Clinical Trial of Levonorgestrel Intrauterine System Among Anemic Women in Kenya (LISA)
- Sub-Saharan Africa
To improve the health and well-being of women in Kenya, FHI 360 is researching the hormonal IUD as a potential tool for alleviating iron-deficiency anemia — a global health issue that affects 30% of women ages 15–49 and 37% of pregnant women worldwide. The condition especially affects people who are living in poverty or experiencing social exclusion.
Iron-deficiency anemia is also more prevalent among people who experience heavy menstrual bleeding. Research suggests that one potential tool for alleviating iron-deficiency anemia is the hormonal IUD, as it often reduces or completely pauses menstrual periods. This option may be appealing because it does not require a person to take daily pills, unlike iron supplementation. However, more and better evidence is needed to understand this impact.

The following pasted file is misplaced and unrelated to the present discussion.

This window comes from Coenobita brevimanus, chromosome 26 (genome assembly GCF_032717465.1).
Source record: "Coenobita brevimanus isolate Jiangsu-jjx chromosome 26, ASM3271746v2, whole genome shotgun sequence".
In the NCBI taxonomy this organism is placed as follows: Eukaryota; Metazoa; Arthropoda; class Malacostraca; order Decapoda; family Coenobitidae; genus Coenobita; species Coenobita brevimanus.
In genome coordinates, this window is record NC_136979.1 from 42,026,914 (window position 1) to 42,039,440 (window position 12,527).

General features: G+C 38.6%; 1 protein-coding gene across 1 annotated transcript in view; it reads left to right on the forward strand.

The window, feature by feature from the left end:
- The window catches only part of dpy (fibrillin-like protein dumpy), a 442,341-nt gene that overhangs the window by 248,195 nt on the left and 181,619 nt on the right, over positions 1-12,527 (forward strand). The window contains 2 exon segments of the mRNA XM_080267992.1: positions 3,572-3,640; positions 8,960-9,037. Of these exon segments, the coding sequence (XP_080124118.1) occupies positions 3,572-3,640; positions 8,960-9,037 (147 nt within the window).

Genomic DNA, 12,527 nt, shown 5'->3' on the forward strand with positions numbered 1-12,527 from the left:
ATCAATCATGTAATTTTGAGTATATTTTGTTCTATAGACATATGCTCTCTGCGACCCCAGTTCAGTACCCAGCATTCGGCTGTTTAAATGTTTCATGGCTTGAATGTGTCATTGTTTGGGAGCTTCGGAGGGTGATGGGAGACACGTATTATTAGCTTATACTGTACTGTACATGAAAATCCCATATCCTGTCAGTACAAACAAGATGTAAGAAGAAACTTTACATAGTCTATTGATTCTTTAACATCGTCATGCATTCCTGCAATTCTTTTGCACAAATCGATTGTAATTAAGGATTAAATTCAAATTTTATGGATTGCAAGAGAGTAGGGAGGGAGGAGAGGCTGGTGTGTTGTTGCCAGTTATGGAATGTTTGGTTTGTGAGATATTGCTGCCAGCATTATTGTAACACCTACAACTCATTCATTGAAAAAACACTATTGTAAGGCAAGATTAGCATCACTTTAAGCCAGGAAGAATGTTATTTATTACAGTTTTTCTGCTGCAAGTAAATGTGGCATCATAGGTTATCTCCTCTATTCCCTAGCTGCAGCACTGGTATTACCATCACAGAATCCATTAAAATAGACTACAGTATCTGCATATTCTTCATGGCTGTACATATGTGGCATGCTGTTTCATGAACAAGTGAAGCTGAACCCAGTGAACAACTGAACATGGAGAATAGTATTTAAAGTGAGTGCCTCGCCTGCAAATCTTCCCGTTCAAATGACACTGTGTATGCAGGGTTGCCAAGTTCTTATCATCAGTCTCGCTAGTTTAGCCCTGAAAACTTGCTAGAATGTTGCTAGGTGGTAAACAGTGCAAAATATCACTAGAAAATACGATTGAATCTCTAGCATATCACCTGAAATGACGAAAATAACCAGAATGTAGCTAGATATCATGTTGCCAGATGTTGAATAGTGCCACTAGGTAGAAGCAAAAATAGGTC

To gather that evidence, FHI 360 is working in partnership with the University of Nairobi’s Institute of Tropical & Infectious Diseases to conduct a randomized control trial called LISA. The study will follow 600 low-income anemic women living in Kangemi, an informal settlement in Nairobi, to better understand the effects of the hormonal IUD on hemoglobin and iron stores over the course of 18 months.
This important research is essential to more broadly understanding the role of hormonal contraception in preventing and managing anemia around the world.